Exercise is one of humans’ oldest and first health practices to maintain and preserve their healthy bodily status and high muscle functionality. Nowadays, medical and technical innovations and new pharmacological inventions overshadow this simple therapeutic technique, and people often underestimate its actual and potential positive impact. While novel medicines are designed to treat specific diseases and alleviate narrow categories of symptoms, the benefits of exercise, such as stretching, are wide and varied. It can help people get rid of physical and mental ailments such as back pain and high-stress levels (Finley). This paper will explore the importance and many benefits of daily stretching for an individual’s psychological and physical health by comparing the contents of two online articles.
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Sameness and Difference in Professional and Amateur Approaches to Describing the Benefits of Stretching
Both Finley and the Mayo Clinic Staff discuss the benefits of regular and proper stretching in their online articles. Finley lists and describes eight specific good things about stretching, such as stress relief, better sleep, and good posture. Mayo Clinic professionals note that “stretching can help improve flexibility, and, consequently, the range of motion of your joints” (Mayo Clinic Staff). However, a slight difference present in how they show and prove these health facts. In every paragraph except two introductory ones, Finley cites experts from dance, workout, fitness, and Pilates to make her points more valid and persuade an interested audience to start stretching. The second article lacks any outside expert opinions as health professionals wrote it.
Authors’ Approach to Keeping Readers Safe
The more significant difference lies too in the contents of the online articles by Finley and the Mayo Clinic Staff, as the latter goes beyond simply describing the positive effects of stretching on the human body. The listing of its therapeutic influences serves mainly as an attention-getter for casual online readers in their writing. The Mayo Clinic Staff then meticulously explains how to do regular stretching correctly. They do this not only because of their professional obligations but also to avoid readers getting traumas while exercising and to strengthen and prolong their motivation. Finley does not describe any of the precautions related to stretching exercises that she mentions. Like any other exercise, improper stretching can cause physical injury of varying severity, and not addressing this aspect is a significant flaw of Finley’s article.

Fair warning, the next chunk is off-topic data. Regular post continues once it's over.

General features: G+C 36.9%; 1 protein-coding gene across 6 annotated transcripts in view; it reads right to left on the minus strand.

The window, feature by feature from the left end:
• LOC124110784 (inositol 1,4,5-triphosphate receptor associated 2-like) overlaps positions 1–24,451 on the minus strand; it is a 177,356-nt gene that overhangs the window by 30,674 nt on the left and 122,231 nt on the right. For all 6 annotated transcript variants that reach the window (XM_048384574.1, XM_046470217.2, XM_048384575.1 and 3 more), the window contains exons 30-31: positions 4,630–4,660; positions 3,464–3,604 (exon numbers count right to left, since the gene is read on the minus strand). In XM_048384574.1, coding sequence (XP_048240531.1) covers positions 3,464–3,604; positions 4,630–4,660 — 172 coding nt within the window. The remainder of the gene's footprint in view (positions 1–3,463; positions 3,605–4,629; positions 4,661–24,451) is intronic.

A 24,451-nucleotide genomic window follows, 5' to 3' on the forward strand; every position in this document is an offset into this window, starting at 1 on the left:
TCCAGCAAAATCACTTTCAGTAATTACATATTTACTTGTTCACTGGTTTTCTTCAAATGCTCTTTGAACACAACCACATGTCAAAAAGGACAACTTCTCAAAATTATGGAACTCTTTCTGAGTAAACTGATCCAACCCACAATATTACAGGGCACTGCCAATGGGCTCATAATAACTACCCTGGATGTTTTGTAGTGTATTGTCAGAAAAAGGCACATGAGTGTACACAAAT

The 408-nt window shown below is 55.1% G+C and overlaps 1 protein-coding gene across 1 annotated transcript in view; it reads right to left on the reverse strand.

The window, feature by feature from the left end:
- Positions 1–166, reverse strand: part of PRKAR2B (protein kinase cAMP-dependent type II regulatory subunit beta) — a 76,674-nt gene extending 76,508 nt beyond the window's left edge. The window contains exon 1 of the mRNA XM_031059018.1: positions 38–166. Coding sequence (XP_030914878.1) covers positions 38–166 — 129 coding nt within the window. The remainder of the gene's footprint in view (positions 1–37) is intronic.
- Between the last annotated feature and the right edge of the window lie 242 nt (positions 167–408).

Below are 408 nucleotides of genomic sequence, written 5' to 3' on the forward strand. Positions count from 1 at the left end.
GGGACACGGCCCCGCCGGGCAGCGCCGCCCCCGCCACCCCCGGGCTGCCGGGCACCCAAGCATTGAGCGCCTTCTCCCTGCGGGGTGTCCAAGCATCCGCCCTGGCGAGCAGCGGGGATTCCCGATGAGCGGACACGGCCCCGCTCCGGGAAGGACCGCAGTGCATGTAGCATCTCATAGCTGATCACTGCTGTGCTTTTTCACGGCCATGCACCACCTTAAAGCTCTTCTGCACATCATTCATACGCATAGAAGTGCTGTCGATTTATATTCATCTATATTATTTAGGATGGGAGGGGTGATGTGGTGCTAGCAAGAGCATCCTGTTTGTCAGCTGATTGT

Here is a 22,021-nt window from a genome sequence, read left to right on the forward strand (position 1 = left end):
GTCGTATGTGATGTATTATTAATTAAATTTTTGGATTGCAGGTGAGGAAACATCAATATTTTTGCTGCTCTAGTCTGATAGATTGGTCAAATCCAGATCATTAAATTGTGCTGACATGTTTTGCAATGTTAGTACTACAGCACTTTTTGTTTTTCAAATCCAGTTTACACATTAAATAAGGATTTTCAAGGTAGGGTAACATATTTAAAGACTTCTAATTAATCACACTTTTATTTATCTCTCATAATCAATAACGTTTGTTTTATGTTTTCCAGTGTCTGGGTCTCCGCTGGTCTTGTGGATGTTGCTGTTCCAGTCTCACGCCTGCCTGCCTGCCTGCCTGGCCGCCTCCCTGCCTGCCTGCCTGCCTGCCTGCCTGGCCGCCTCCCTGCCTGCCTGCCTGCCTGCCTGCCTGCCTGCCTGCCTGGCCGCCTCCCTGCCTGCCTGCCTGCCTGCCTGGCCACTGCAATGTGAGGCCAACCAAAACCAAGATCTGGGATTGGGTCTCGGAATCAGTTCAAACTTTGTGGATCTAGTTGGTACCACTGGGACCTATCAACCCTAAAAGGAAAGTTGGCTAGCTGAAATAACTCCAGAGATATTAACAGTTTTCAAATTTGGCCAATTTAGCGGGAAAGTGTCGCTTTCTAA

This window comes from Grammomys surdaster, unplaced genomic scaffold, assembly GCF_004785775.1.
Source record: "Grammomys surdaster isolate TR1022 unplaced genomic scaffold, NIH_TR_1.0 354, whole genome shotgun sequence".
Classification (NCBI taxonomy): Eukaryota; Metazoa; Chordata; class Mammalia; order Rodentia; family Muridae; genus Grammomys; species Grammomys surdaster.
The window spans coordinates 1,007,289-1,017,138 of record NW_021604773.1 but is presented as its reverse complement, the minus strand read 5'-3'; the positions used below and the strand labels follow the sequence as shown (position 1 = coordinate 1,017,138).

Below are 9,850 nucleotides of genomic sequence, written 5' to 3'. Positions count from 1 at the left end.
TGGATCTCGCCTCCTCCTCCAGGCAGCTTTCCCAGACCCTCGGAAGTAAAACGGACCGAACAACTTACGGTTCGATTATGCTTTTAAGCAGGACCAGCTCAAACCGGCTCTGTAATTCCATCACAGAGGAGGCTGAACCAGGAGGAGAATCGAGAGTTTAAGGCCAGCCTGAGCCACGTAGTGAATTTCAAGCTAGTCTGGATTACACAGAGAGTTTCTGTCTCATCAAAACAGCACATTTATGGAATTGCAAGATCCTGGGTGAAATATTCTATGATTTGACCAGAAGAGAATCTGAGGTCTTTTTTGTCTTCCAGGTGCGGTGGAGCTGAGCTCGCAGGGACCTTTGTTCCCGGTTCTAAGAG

A Common Goal
Another similarity is in the purposes of Finley’s and Mayo Clinic Staff’s web articles to persuade their readers to start stretching. While their persuasive approaches and writing techniques differ slightly due to the sundry level of competence of the writers, their messages are similar. Finley can be said to be straightforward in her writing style of presenting facts. The Mayo Clinic Staff does it more consistently and carefully. Either way, the writers of both digital writings effectively contribute to the propaganda of stretching in society.
This paper compares two online articles on daily stretching to explore its various positive effects on a person’s physiological state and confirm its importance. Both the sameness and difference are present in the content of the online articles. Another similarity is in the purposes intended by the writers. Their writings show that fact listing is a good tactic for promoting healthy practices in society and that even non-professionals can do it efficiently.
Finley, Sarah. “8 benefits of stretching.” Live Science, 2021, Web.
Mayo Clinic Staff. “Stretching: Focus on flexibility.” Mayo Clinic, 2020, Web.
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